Opening own shop..

(32 Posts)
DSM Thu 24-Jan-13 22:05:02

I'm thinking of a massive career change, and have been looking and applying for things but nothing that excites me. So, I think I'd like to open my own shop.

I have a niche market in which I have reasonable knowledge, and a void in my city (there are no shops dedicated to this field). It is really quite niche, though I know of a few other shops in other cities, and there is a definite growing market for it here.

However.. I don't know where to start. Would I get finance? I have no capital as we are renters, and no savings. Is this just a no-go without some financial input?

How does this work?

I literally have no clue so was hoping for some help.. Sorry to be so basic! I've tried googling but there is so much mixed advice I am feeling a bit overwhelmed.

I'm in Scotland, in case it matters.

DSM Thu 31-Jan-13 00:21:12

Wow - sorry I haven't checked back for a while but thanks all so much for all this great advice!

I have done a business plan, however I don't know how to factor in realistically how many 'things' I will sell in a month.

Nickelbabe - my products are not homemade, and I don't really want to do online as there are countless websites and I don't have any storage space at home anyway. And yes, it's very niche. As in, nobody who is involved in this 'field' would even know what it was about.

Imagine you have never played golf, have no interest in golf. You'd walk right past a golf shop. And this is nowhere near as mainstream as golf grin

There are two shops in the entire country in existence catering to this market. I see an opening in my city. I tried to ask the person who owns one of the shops but she was a bit standoff-ish at my questions. I assume because people travel hundreds of miles to get to his shop, he's probably not exactly going to encourage me to take some of his (already limited) market..

nickelbabe Thu 31-Jan-13 11:54:45

only you can decide whether it's worth the plunge, then.

smile

fiddlemethis Tue 05-Feb-13 21:58:18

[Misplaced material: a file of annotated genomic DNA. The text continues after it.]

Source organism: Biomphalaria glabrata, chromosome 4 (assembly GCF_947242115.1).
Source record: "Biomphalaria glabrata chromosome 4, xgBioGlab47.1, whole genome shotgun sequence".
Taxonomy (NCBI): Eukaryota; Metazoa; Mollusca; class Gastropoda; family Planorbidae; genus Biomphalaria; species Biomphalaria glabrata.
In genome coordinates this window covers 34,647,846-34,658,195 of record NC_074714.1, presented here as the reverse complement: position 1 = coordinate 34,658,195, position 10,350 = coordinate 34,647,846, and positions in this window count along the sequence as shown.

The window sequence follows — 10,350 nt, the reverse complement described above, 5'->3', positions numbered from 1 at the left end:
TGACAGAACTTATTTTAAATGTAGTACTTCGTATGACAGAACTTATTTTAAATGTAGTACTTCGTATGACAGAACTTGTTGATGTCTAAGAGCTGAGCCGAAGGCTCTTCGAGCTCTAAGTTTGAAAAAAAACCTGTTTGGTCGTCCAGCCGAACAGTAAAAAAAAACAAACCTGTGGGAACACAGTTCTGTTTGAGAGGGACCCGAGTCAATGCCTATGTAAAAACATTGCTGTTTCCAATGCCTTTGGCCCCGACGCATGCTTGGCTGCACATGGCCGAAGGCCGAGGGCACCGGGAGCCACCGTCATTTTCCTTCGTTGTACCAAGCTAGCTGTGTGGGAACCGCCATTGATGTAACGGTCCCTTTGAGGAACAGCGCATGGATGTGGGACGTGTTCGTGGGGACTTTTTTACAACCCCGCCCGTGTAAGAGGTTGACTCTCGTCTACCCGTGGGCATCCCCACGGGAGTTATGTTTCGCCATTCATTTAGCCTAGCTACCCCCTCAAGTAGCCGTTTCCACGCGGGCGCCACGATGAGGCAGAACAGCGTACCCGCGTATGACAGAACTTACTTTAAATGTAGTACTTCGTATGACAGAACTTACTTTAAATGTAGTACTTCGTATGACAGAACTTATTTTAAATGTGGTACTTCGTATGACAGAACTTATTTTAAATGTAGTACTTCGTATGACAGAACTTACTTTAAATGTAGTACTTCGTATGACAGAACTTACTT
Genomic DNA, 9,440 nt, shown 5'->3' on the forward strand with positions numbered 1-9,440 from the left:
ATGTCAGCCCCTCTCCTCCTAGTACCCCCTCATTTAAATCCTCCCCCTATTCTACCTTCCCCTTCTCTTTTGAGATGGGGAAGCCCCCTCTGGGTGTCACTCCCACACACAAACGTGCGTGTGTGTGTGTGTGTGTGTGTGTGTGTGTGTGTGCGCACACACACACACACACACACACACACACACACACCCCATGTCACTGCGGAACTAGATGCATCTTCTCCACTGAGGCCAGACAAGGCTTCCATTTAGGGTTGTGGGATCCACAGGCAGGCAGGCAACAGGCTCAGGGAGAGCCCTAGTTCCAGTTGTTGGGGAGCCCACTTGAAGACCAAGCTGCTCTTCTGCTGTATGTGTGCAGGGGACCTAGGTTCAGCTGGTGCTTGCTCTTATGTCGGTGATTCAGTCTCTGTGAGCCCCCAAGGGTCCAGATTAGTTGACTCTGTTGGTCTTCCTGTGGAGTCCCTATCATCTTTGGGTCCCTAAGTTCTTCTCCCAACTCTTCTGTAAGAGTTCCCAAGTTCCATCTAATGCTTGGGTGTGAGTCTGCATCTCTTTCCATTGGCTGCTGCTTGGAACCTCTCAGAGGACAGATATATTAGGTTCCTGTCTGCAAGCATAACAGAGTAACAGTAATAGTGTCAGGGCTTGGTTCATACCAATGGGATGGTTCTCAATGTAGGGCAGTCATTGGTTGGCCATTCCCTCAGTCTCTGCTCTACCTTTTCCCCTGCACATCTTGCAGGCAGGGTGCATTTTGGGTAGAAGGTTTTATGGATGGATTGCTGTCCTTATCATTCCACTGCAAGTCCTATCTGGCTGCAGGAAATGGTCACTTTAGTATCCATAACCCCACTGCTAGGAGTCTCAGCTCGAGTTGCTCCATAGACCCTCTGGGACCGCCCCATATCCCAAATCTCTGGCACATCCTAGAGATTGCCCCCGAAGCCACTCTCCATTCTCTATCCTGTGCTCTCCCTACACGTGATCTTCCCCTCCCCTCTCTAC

wow, I'm really curious as to what your shop will be selling. Can I recommend weebly, its free and I managed to set my website up using it and I'm pretty rubbish with computers and stuff! www.treadlightlytoys.co.uk if you want to see what it looks like

nickelbabe Wed 06-Feb-13 13:52:10

oooh, fiddle i love Best Years toys!!
I used to stock some of them smile

SanityClause Wed 06-Feb-13 14:04:42

Fair enough to be worried about limited space. However, overheads on a unit in an industrial park may be less than for a shop. So, perhaps you could make an online business work like that?

webstuff Tue 12-Feb-13 21:06:08

I agree that if you've got the time and patience it should be possible with a free web building tool- in my opinion Wordpress is the best, most flexible and easiest to maintain for eCommerce sites as well as blogs. However, as your website is your only "shop window" you want it to look professional so if you can't get to grips with the free tools (or don't have time to learn) it's worth paying a few hundred (not thousand) quid for someone to design and build in one of the free tools like Wordpress. I've had quotes for sites from local agencies which went into £10,000+ for a standard design + eCommerce site package - nowadays with all the outsourcing sites around a professional look can be achieved for hundreds not thousands.

mattmarlow Wed 13-Feb-13 17:10:23

Do you know about 'drop shipping' or being an 'Amazon affiliate'. There are lots of programs like the Amazon affiliate which you could Google. Both DropShipping or being an (Amazon) Affiliate would mean you would market and sell but not satisfy orders.
Of course this may not work for you if your niche is very ..errr... niche.
Good luck.

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